Tech Market Snapshot: Global PC shipments to decline in 2016, Over half of manufacturers want Brexit

We round up the latest news from analysts and firms to see which tech categories are doing well and which aren’t, as well as future predictions and the latest trends.

Worldwide PC shipments forecast to decline by 7.3% in 2016

According to IDC, worldwide PC shipments are forecast to decline by 7.3% year over year in 2016.

The outlook continues to call for progressively smaller declines through 2017 followed by stable volume in 2018. However, growth in 2016 is now expected to be roughly 2% below earlier projections, as conditions have been weaker than expected.

Growth in the first quarter of 2016 (1Q16) came in at -12.5%, just below IDC’s forecast of -11.3%, and inhibitors such as weak currencies, depressed commodity prices, political uncertainty, and delayed projects continue to constrain shipments.

Although growth rates for devices such as phones and tablets continue to fall, potentially reducing the competitive pressure on PCs, we have not seen this translate into stronger PC shipments. The financial pressure on consumers across regions, and the availability of alternatives such as delaying a PC replacement by using a free Windows 10 upgrade or relying more on other devices continues to pressure consumer PC shipments. Similarly, while a large share of enterprises are evaluating Windows 10, the pace of new PC purchases has not yet stabilised commercial PC shipments.

Detachable Tablets also present a growing challenge as specs and price increasingly compare favourably against notebook PCs. Combining detachable tablets with PCs, the market is projected to decline by just over 2 per cent in 2016 with small positive growth in later years, though still falling well short of peak shipments.

"The latest update reflects continuing pressure on PC shipments, but does not significantly change the factors driving the market," said Loren Loverde, vice president, Worldwide Tracker Forecasting and PC research.

"In addition, we have now had four consecutive quarters of double-digit volume declines. This type of prolonged slump is unprecedented, and lowers the bar for some improvement going forward. Unfortunately, the PC market still faces some persistent challenges, and for now, improvement continues to mean slower declines."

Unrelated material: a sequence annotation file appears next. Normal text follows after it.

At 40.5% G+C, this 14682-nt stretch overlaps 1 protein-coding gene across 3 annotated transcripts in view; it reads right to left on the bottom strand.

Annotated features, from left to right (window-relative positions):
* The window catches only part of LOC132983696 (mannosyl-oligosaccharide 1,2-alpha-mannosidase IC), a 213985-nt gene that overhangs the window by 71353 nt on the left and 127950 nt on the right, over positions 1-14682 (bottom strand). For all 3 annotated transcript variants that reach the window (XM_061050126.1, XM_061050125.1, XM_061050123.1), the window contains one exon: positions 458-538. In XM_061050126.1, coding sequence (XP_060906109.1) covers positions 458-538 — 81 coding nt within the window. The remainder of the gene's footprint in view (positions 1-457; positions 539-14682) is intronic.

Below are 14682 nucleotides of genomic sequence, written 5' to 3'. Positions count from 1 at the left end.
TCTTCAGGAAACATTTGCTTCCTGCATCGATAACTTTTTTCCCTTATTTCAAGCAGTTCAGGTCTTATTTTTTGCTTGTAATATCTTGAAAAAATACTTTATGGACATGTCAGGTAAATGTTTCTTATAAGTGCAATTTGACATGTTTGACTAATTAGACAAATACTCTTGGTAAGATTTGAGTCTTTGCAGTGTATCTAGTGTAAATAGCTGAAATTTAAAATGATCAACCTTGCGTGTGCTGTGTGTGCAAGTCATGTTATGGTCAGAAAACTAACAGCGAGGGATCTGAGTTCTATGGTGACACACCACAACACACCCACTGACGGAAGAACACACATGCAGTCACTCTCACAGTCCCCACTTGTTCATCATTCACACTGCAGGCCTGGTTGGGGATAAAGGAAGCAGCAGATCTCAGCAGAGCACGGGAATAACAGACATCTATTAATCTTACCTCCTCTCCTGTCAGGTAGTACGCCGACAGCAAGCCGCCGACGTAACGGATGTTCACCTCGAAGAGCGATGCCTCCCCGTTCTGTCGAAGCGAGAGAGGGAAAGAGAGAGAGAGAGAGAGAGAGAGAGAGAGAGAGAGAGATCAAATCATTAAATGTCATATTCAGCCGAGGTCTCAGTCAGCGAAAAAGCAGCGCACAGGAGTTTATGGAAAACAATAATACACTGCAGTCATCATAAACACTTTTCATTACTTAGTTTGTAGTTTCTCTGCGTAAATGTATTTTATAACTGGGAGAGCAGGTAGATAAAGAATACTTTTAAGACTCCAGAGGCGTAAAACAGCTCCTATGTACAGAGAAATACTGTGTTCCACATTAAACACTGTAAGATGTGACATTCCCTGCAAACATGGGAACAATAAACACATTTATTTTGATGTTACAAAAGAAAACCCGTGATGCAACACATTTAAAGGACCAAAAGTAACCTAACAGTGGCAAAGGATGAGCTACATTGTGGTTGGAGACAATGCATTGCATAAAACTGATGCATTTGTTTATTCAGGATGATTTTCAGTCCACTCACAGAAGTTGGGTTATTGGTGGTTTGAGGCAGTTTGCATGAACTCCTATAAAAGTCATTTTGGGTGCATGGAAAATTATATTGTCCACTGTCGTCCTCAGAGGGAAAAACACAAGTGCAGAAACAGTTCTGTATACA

Over half of manufacturers think the UK should leave the EU

A survey of 900 UK manufacturing companies has revealed the industry is largely divided in its opinion about whether the UK should withdraw from the European Union.

The research was carried out by Manufacturing Futures, part of the recruitment company Business leaders from a wide range of UK manufacturing companies were asked whether they think manufacturers are better served by the UK remaining in the EU.

Of the 900 manufacturers quizzed, 55 per cent said they think the UK should go it alone compared to 45 per cent who think the UK is better off staying in the EU. However 14 per cent of respondents admitted that they could still be persuaded to change their mind about how to vote in the upcoming referendum on 23rd June.

Chris Griffin of Manufacturing Futures said: “Manufacturing is a key sector in the referendum debate because so many UK companies trade in the EU and rely on being able to export freely. The UK still ranks as the 11th largest manufacturing nation in the world and, although many businesses have concerns, we are surprised the results of this poll are so close with the referendum fast approaching.

“The number of people who could still change their minds could determine the outcome of the referendum. The remaining campaigning, from both sides, will be crucial in deciding the UK’s future.”

Half of consumers want brands to use AI

Consumers want a more interesting relationship with the brands they use, and think highly of virtual techniques promised by evolving technology, according to new research by DMA.

The firm conducted a recent survey that found half (48%) of the respondents expressed an interest in artificial intelligence approaches to engagement, such as chatbots or virtual assistants.

This increased dramatically for younger age groups, rising to 79% for the 16-24 age-group, 76% for those aged 25-34 and 62% of those aged 35-44.

More than half (54%) of Gen Y/Millennial age groups (28% of the total sample) are interested in a service that detected how they were feeling and sent them surprise offers/deals based on their mood.

“Current engagement methods often seem clumsy, like ‘brand stalking’, where items follow a consumer around on web banners. Instead, consumer data could be used in virtual or artificial intelligence systems. One example could be chatbots, giving brands a better way to use their data and consumers a more meaningful interaction,” said Rachel Aldighieri, DMA’s MD.

Nearly three quarters of local authorities are not monitoring computer energy consumption

Only seven local authorities in London are able to accurately calculate the power consumption of their desktop computers, according to results from a new freedom of information (FOI) request conducted by Streamwire.

With personal computers taking up such a large proportion of office energy consumption, the findings cast doubt on whether many local authorities are doing enough to reduce energy use – and importantly, expenditure.

Commenting on the findings, Kevin Timms, COO and co-founder of Streamwire said: “Energy efficiency should be a major plank in any IT strategy as it is a significant contributor to the cost of operations. It is also important that the government has its own house in order as it encourages all of us to use less energy and become more environmentally conscious.”

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